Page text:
We cannot imagine our daily lives without them, we need cows for dairy and chickens for eggs. We need bees for the sweet gooey syrup that goes on our toast. We need sheep for the wool that keeps us warm and even the little suckerfish that cleans our goldfish tanks at home.

Every animal has a purpose, whether it was here in the first place or not. Yet, we seem to find it acceptable to choose whether an animal belongs in our ecosystem or not.

A few weeks ago, a racing pigeon arrived in an Australian backyard, worn out from its trip all the way across the Pacific. The owner of the backyard, Kevin Celli-bird, was later contacted by the Australian Quarantine and Inspection service and told to catch and hand over the bird, a missing contestant from an Oregon bird race.

They suspected the bird was a ‘threat’ to local bird species, due to its being from the US. They feared it may pass disease from its homeland to the local birds and informed Celli-bird it would be put to death.

Now, perhaps it would be wise to consider, why did the bird arrive here in the first place? Let’s go back in time to the rule of Sulayman (a), who was king of humans, jinn, and birds.

”˹One day he inspected the birds, and wondered, “Why is it that I cannot see the hoopoe? Or could he be absent?

I will surely subject him to severe punishment, or ˹even˺ slaughter him unless he brings me a compelling excuse.”

It was not long before the bird came and said, “I have found out something you do not know. I have just come to you from Sheba with sure news.” (Quran: Surah Naml 20-22).

The Hoopoe bird was burdened with such a weighty responsibility as a messenger that a prophet of Allah threatened to punish the bird for not appearing at the assembly of creatures. His responsibility of relaying news from distant lands is reflective of the immense value Allah has given to the smallest of creatures. Every single animal has a purpose and a job.

Perhaps the racing pigeon was here to provide key information on the migratory patterns of birds. Rather than welcoming it and helping arrange its return, actions were taken to dispose of the creature that arrived on Allah’s will.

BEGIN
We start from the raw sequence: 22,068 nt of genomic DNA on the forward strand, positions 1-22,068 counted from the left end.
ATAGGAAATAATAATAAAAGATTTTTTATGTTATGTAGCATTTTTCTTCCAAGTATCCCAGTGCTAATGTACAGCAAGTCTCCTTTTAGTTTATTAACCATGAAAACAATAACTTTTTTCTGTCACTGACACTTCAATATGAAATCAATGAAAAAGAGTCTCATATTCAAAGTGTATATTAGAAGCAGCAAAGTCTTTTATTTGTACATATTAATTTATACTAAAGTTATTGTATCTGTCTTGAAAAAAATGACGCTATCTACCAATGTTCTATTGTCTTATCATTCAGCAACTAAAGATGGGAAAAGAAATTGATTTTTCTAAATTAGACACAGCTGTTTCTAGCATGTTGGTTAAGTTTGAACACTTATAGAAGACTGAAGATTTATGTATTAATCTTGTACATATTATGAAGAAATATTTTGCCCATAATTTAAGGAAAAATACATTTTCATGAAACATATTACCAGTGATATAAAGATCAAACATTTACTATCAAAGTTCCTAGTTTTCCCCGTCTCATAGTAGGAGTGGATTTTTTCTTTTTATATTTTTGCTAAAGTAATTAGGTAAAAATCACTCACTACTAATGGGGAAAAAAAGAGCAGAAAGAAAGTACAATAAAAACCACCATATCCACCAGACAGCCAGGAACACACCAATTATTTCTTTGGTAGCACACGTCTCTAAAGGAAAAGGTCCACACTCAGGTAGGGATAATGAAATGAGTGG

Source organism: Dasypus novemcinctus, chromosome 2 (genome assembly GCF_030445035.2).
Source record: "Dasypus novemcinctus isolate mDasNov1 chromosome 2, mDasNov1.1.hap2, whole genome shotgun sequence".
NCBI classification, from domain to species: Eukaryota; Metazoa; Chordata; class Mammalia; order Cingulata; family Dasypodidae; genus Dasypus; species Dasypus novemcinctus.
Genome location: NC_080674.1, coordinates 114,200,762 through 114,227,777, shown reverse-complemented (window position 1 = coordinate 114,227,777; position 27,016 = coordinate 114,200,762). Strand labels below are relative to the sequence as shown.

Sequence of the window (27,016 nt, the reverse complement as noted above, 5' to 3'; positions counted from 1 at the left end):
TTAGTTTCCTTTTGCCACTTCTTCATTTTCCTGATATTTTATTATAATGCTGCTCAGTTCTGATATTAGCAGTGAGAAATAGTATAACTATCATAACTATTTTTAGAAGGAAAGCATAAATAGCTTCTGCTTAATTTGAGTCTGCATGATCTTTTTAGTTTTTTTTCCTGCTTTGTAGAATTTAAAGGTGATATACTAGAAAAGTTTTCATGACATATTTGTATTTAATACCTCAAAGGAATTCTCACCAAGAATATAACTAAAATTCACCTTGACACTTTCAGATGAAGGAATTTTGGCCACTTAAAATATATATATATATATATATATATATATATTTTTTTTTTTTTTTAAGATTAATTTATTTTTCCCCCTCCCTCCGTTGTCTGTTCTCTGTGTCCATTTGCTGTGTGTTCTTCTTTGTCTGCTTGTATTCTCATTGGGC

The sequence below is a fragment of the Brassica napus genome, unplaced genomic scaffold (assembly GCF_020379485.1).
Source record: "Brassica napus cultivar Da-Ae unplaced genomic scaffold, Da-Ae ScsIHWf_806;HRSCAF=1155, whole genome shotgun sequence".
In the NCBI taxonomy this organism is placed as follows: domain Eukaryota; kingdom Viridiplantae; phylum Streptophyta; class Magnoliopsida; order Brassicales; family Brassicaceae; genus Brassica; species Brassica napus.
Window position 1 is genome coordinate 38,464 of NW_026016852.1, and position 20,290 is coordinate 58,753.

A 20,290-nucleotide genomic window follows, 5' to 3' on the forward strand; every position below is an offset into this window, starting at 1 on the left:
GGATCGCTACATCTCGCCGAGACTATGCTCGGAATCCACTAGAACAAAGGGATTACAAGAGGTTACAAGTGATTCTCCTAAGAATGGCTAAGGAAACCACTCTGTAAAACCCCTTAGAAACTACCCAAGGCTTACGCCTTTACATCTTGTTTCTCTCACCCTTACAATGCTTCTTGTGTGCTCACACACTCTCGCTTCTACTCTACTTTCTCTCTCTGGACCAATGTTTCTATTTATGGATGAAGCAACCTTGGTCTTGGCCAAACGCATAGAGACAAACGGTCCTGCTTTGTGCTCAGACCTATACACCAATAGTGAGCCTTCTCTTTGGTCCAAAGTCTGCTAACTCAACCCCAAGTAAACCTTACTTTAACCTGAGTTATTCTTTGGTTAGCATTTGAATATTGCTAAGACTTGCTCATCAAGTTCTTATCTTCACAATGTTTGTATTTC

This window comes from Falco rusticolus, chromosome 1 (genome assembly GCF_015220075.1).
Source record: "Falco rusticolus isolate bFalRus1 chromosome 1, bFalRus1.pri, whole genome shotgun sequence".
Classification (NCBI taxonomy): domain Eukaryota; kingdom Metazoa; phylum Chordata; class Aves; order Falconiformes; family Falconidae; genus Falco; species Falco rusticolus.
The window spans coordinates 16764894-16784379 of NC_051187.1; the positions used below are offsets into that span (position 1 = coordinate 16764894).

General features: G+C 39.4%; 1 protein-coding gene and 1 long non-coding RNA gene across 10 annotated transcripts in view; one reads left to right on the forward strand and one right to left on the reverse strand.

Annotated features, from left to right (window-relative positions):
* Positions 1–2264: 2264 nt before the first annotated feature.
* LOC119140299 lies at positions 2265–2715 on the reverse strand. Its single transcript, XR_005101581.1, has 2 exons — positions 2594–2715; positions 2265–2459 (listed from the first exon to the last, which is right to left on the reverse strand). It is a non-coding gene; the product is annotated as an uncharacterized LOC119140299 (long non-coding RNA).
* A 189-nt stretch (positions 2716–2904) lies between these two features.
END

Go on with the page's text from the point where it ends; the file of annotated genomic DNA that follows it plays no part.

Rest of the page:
On a more serious note, a similar stance has been taken regarding another animal, the European rabbit. Since the introduction of rabbits in Australia, a deadly virus has been used by the government to keep rabbit numbers under control.  The Mixomavirus was released in 1950 after rabbits grew in large numbers due to fast breeding rates after being introduced for recreational hunting in the 1800s.

According to the CSIRO website, initially, the idea of using the virus to kill off a large number of the rabbit population was rejected, as rabbits were a source of income for many people and due to their popularity as pets.

However, there were claims of the virus being related to the outbreak of encephalitis in humans in Victoria. These were swiftly dismissed when the head of CSIRO injected himself and was unaffected. The first wave of success for the virus was in January 1951 when a large number of rabbits living in watery areas were infected.

The Myxoma virus was not consistently successful and had to be replaced once rabbits began to grow immune to it through genetic mutation and adaptation, and an even more lethal virus became the next biological weapon.

In the 1980s scientists began to conduct experiments with the Calicivirus or ‘Rabbit Haemorrhagic Disease’ on Wardang Island, off the coast of South Australia. This virus had a much higher success rate due to its mortality rate, killing over 70% of infected rabbits. The virus was released in the past decade and is in use today, infecting household pets and wild rabbits indiscriminately.

The symptoms include loss of appetite, difficulty breathing, abnormal bleeding, and sudden death.

Humanity was given responsibility for all other living things to care for them and make the best use of them; when did this ever mean we could decide whether they belong in our environment or not?

The rabbit issue could easily be solved in a humane way by farming them for meat to be transported to famished places around the world. This would help to keep the numbers under control while being more merciful towards the animal we deem as a ‘pest’. It was humans who brought the rabbits in the first place, starting the ‘plague’. It is our God-given duty to clear our mistakes with wisdom.

Allah entrusted us with the planet, it does not mean we decide life and death. It simply means it’s under our care until the appointed time comes.

After all, “There is no man who kills a sparrow or anything beyond that, without its deserving it, but God will ask him about it.” – (Hadith: Ahmad and An-Nasai)